A Better Way to Predict Diabetes
According to a study out of the University of Toronto, researchers have discovered a simple, accurate new way to predict which women with gestational diabetes will develop type 2 diabetes after delivery. This would help aid physicians in giving advice to women to stave off the disease.
Gestational diabetes is glucose intolerance first identified during pregnancy, occurring in three to 13 percent of all pregnant women, and it increases a woman’s risk of developing type 2 diabetes by 20 to 50 percent within five years after pregnancy.
To conduct this study, the researchers tested fasting blood samples collected from women with gestational diabetes within two months after delivery – predicting with 83 percent accuracy which women would develop the disease later on. This method significantly increased the prediction percentage than conventional methods. The new method was also faster, which was important. In some settings, the long time for the test resulted in less than 40 percent compliance rates.
One researcher notes, “After delivering a baby, many women may find it very difficult to schedule two hours for another glucose test.” She wondered, “What if we could create a much more effective test that could be given to women while they’re still in the hospital? Once diabetes has developed, it’s very difficult to reverse.”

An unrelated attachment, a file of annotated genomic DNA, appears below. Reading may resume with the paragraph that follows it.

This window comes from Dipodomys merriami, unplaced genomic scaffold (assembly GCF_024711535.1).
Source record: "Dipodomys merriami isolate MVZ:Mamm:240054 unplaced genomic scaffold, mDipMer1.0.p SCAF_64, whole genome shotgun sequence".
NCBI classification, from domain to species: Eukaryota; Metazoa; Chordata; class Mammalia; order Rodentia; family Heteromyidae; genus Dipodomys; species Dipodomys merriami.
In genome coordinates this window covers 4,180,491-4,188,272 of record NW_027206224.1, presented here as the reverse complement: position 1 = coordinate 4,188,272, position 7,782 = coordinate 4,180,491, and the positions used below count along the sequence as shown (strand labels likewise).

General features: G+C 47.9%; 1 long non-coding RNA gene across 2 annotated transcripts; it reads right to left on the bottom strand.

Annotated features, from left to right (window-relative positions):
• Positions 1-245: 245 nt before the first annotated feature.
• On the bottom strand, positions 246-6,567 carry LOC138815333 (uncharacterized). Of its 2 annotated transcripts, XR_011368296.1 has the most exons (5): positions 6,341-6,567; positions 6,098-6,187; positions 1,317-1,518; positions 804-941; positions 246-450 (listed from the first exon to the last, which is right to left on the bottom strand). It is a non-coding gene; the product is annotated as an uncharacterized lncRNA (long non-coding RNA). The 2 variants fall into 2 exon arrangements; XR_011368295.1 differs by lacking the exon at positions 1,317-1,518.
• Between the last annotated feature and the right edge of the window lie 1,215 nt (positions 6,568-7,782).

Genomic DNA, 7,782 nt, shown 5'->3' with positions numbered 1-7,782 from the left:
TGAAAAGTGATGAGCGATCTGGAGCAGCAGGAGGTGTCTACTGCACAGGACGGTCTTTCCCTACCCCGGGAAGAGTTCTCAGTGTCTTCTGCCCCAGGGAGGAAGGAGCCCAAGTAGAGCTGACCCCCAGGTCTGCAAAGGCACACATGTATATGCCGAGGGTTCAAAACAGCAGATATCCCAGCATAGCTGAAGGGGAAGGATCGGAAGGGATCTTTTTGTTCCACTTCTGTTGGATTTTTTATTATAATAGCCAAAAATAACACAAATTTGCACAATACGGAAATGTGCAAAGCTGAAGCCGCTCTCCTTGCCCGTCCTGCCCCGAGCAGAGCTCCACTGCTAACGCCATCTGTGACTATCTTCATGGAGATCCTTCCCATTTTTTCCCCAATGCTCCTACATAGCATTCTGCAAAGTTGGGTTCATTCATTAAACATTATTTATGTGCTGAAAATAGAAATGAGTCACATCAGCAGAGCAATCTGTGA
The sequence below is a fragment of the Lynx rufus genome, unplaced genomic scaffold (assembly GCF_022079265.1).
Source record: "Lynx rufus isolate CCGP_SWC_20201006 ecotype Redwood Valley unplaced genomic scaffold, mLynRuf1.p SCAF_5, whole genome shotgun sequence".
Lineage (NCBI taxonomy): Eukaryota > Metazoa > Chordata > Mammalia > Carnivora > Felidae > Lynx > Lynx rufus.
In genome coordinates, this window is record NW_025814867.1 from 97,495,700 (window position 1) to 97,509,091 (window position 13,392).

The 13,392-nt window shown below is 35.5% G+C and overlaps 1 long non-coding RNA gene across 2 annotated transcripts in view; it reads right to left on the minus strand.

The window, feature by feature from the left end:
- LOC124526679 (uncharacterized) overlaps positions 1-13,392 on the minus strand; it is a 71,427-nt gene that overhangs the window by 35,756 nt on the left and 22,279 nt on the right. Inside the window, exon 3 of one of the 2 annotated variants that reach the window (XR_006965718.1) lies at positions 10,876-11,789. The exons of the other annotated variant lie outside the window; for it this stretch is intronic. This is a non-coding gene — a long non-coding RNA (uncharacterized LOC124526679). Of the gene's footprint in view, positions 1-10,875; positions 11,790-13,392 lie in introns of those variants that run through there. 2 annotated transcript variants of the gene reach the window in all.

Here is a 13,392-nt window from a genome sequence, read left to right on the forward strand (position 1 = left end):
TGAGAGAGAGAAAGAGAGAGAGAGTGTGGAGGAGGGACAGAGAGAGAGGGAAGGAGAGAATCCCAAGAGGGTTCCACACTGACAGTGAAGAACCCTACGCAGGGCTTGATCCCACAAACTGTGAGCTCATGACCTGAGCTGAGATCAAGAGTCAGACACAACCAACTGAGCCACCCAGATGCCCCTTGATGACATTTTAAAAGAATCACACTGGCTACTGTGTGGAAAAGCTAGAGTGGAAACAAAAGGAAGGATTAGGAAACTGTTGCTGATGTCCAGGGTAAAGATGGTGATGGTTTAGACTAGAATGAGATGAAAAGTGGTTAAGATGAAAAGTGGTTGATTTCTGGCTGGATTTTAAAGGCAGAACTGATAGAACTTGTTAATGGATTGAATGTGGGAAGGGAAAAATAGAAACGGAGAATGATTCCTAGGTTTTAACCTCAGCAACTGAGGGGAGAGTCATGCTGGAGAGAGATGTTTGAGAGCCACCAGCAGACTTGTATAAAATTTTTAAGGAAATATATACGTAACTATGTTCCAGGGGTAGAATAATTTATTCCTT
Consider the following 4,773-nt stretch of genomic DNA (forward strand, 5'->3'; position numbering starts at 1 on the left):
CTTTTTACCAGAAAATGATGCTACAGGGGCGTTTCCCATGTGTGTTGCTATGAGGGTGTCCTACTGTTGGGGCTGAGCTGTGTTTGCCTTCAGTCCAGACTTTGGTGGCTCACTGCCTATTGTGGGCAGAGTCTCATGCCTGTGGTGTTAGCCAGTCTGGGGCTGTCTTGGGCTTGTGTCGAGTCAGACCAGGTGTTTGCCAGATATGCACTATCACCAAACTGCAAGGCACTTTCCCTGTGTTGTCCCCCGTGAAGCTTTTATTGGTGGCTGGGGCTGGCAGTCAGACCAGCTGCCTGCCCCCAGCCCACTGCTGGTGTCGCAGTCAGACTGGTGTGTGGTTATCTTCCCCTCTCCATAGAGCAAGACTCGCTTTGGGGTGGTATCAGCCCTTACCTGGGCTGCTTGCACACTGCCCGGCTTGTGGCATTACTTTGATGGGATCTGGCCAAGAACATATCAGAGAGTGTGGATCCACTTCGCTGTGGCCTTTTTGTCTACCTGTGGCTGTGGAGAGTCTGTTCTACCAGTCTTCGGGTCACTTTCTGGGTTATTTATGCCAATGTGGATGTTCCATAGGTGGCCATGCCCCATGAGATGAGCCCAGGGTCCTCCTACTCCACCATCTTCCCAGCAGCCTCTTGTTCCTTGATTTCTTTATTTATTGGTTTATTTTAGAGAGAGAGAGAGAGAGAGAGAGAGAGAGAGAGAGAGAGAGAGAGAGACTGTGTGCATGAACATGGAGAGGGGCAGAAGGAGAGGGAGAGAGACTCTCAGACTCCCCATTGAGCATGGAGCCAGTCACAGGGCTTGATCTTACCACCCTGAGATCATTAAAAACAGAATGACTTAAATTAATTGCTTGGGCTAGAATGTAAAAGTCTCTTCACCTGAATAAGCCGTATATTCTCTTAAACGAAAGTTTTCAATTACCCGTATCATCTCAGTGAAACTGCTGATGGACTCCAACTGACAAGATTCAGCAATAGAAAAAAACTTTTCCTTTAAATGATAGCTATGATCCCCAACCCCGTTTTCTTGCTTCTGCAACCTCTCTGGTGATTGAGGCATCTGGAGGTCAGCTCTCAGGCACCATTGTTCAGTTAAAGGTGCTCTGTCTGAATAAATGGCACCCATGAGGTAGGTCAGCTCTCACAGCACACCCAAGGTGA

A doctor noted, “Early prevention is the key to minimizing the devastating effects of diabetes on health outcomes. By identifying women soon after delivery, we can focus our resources on those at greatest risk who may benefit most from concerted early prevention efforts.”
This early prediction technique could provide early detection of gestational diabetes without the long test time, causing more women to have the test done and potentially saving lives.
Razi Berry, Founder and Publisher of Naturopathic Doctor News & Review (ndnr.com) and NaturalPath (thenatpath.com), has spent the last decade as a natural medicine advocate and marketing whiz. She has galvanized and supported the naturopathic community, bringing a higher quality of healthcare to millions of North Americans through her publications. A self-proclaimed health-food junkie and mother of two; she loves all things nature, is obsessed with organic gardening, growing fruit trees (not easy in Phoenix), laughing until she snorts, and homeschooling. She is a little bit crunchy and yes, that is her real name.